Wealth Building in Wealth Deserts
SCOTTSDALE, AZ – The art of philanthropic wealth building within Native American communities is often a combination of genius, culture, and the bending of longstanding practices to meet unique needs –also known as walk-arounds.
The Hopi Foundation, for example, established two endowed funds with the help of the Arizona Community Foundation. The first endowed fund provides funding that awards $10,000 to a clinician dedicated to helping survivors of torture receive the help they need. The second endowed fund provides administrative support to the Hopi Foundation in perpetuity.
A scholarship fund known as the Hopi Education Endowment Fund was established under the governance of the Hopi Tribal government using Section 7871 of the Internal Revenue Service Code which provides that Indian Tribal governments will be treated as States for certain federal tax purposes. The extended benefit of Section 7871 allows tribal governments to maintain a greater degree of sovereignty than Section 501(c)3.
What is phenomenal of these wealth-building efforts is the success of the strategies in wealth deserts where socio economic data points to high rates of joblessness, low incomes, and long standing poverty rates.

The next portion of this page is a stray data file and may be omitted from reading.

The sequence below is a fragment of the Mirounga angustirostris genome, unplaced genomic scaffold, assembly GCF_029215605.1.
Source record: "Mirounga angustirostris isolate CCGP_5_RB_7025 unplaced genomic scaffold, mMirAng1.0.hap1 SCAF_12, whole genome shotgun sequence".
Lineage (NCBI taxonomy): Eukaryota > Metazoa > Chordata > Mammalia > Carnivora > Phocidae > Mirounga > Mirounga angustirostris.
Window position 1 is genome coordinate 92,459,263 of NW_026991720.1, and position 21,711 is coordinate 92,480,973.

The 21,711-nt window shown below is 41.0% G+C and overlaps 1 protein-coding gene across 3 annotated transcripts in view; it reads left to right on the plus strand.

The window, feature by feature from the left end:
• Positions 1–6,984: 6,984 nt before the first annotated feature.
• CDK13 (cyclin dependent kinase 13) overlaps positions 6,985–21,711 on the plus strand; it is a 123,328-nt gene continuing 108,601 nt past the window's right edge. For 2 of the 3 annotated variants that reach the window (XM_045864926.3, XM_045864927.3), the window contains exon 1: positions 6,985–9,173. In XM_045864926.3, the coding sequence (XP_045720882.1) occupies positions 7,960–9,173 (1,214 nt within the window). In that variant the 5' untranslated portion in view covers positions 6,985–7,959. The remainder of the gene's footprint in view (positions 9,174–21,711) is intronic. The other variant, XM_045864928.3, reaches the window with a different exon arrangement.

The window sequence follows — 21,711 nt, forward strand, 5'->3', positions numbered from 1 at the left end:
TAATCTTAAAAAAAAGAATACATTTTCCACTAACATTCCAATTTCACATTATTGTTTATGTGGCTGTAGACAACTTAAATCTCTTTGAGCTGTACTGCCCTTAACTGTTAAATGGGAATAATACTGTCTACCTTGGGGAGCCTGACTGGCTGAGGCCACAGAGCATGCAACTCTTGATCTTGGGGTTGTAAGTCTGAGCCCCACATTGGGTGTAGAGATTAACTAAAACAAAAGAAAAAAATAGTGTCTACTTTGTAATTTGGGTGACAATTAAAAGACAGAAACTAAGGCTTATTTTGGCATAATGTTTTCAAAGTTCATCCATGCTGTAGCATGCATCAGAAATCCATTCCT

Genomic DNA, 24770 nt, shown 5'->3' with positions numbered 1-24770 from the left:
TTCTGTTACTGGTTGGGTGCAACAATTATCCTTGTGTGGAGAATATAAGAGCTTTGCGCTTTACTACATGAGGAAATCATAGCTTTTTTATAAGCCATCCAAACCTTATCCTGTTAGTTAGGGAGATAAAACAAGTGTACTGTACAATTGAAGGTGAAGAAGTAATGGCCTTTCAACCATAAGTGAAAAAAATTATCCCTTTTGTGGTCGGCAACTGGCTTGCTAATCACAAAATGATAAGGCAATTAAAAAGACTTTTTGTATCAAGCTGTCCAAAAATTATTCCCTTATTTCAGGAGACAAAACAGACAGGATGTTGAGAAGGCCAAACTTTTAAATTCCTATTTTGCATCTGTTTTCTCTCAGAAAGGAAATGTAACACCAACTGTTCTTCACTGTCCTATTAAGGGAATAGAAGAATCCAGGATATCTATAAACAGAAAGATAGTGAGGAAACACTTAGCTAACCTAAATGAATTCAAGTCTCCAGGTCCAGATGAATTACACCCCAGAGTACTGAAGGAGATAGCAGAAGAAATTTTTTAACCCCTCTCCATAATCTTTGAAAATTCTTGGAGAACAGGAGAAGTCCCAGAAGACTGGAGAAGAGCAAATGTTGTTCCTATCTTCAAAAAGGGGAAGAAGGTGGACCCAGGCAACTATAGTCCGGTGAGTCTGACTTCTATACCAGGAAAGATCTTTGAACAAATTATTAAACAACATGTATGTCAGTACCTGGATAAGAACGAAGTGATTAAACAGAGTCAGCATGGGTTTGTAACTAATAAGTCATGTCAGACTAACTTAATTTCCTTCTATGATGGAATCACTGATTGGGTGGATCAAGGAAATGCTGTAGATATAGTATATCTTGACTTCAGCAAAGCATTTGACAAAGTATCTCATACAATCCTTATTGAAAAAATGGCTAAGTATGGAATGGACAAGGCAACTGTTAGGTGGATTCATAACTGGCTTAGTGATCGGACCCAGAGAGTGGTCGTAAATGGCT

In her presentation before the Arizona Community Foundation Board May 8, 2019, Loris Taylor, President and CEO of Native Public Media, described her involvement in both wealth-building efforts for HEEF and the Hopi Foundation “as one of fear and courage driven by cultural values, tenacity, and dreaming big.”
Taylor explained that Tribal nonprofits have the ability to build successful endowed funds with help from larger philanthropic institutions, and by engaging tribal governments as major investors into perpetual funds.